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Bewley Homes continues to keep lone working high on the agenda for its staff health and safety 35 years since the disappearance of Suzy Lamplugh

8 Dec 2021

Bewley Homes continue to keep lone working high on its health and safety agenda. Thirty-five years on from the disappearance of estate agent Suzy Lamplugh there is always a reminder of its importance.

The award-winning housebuilder follows a stringent lone worker policy for its sales team and provides on-going training from induction and includes the provision of personal lone worker alarms.  

Bewley’s Sales and Marketing Director, Elaine Stratford, commented: “As a Sales Director I believe it is imperative that we provide our team with the equipment and training to keep them as safe as is possible.  

“To ensure that this is on-going, and is consistently embedded, following their attendance of the Suzy Lamplugh Trust two-day training course, we have invited Lynne McGhee and Brett Reeves, from our sales team, to provide further support to colleagues. This is not enough just to provide equipment. A clear understanding as to why there may be a risk and how to assess it quickly is crucial and that requires on-going support and training.”

Lynne’s lone working training role has brought back memories of when she worked in the same office as Suzy Lamplugh in London, back in the 1980s, which was sadly shortly before the estate agent disappeared. She’s never forgotten meeting Suzy in person, and the shock of hearing the news of her going missing.

The Suzy Lamplugh Trust is the UK’s pioneering personal safety charity which was set up following the disappearance of 25-year-old Suzy who went to meet a client, on her own, and never returned. She was never found and eventually declared dead in 1993.

The Trust offers expert training in lone working and personal safety to empower people to take steps to avoid, mitigate or manage risks across all aspects of their lives.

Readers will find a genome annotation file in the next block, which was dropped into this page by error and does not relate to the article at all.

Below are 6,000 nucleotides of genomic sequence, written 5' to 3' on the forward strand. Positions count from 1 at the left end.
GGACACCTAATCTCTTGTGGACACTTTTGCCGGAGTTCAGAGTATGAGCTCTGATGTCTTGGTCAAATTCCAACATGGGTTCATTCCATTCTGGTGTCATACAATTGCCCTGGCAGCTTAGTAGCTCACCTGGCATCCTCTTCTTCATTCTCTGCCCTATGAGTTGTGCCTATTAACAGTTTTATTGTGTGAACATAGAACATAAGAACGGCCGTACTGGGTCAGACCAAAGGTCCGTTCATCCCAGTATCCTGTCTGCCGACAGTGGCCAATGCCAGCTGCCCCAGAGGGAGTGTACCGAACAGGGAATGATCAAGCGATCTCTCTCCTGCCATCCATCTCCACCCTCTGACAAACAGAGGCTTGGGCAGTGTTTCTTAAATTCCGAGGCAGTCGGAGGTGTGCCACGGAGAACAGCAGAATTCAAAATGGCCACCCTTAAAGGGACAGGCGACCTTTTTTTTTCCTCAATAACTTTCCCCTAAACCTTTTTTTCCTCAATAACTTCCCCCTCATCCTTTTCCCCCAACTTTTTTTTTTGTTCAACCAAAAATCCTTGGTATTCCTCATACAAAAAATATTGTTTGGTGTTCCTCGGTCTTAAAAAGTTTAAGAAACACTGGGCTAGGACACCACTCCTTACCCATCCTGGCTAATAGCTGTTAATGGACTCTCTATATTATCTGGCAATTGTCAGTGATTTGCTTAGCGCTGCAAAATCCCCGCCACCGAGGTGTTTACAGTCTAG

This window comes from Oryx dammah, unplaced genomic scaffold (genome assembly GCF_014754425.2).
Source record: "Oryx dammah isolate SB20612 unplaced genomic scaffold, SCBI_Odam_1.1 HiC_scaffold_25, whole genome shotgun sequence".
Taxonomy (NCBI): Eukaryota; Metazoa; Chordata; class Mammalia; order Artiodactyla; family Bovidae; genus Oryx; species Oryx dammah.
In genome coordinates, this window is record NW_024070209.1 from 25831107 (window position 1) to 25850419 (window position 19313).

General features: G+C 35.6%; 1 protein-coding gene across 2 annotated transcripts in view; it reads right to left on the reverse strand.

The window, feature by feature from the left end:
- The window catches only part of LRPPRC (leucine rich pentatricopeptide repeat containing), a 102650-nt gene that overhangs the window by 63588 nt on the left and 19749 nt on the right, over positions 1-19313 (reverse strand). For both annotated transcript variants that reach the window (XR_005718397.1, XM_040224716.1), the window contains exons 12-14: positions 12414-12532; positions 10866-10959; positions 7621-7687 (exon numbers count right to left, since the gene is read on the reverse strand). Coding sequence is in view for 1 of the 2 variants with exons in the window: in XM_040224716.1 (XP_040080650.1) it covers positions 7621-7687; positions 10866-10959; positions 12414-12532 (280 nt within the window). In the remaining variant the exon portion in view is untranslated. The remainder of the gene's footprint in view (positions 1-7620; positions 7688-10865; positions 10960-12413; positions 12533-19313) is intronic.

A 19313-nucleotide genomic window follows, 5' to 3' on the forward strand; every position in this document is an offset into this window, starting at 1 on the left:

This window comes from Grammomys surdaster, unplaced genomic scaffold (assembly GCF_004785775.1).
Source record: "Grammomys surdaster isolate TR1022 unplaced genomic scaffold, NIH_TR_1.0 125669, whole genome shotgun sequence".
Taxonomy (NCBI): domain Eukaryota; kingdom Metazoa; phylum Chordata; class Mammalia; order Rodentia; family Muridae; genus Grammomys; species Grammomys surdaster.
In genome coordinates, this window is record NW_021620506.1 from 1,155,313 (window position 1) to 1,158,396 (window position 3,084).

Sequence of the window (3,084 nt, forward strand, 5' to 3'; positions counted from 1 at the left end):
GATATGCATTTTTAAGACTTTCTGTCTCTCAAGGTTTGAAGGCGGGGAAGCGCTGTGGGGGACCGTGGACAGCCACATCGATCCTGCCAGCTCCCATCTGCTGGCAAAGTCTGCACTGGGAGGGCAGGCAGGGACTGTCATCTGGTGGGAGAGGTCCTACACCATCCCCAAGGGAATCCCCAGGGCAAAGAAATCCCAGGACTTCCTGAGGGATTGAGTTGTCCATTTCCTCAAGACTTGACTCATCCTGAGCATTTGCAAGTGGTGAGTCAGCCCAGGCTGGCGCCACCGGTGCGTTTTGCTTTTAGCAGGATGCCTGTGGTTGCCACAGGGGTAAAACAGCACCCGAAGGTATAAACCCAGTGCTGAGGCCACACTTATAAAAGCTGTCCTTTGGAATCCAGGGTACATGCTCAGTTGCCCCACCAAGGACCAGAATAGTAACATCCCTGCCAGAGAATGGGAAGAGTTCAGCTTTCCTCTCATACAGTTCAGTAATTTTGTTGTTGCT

Lynne said: “Elaine is very conscious and caring about our safety. She wanted to make sure we all had the alarms and had processes in place to keep everyone safe and formalise the training as part of health and safety which is overseen by our Health and Safety Officer, Matt Jenkins.

“I don’t think the risk will ever go away and we in our roles we need to live with it. Bewley is happy for us to wear the lone worker alarms outside of work and I often wear it if I walk my dog at night. They want everyone to be safe all of the time, not just during working hours.”

Bewley provides a range of equipment and safety solutions for its team including CCTV cameras, fixed panic alarms, personal alarms and emergency code contacts to site and management.  The training is aimed at making sure the equipment is used correctly and that there is a clear understanding as to why this is so important to the company and to each person in their daily life.   

Lynne highlighted: “One of the things we’re trying to stress in our sessions is that it’s not about creating fear, it’s about creating awareness. It’s like any other health and safety issue – working environments can change and each development is different.  The policy for each site is regularly checked and updated if needed.”

The training duo of Brett and Lynne use exercises from the Suzy Lamplugh training course to get people talking about personal safety especially while working alone. Brett commented: “We encourage staff to think about what they would consider inappropriate behaviour and if something doesn’t feel right to inform colleagues.  Anything that encourages awareness of the Suzy Lamplugh Trust is important.”  Lynne added: “I feel like I’m doing my little bit for Suzy’s memory.”

Saskia Garner, head of policy and campaigns at the Suzy Lamplugh Trust, said:  “We’re delighted that Bewley Homes has put its staff at the forefront by trying to keep them as safe as possible – especially when they’re working alone. It’s been 35 years since Suzy’s disappearance and over this time we’ve worked with thousands of people to empower them to take steps to keep themselves as safe as possible.

“But it’s still important for companies to think about how to keep employees as safe as possible and for individuals to be aware of potential risks to their personal safety. We’ll continue to do what we can to prevent what happened to Suzy happening to anyone else.”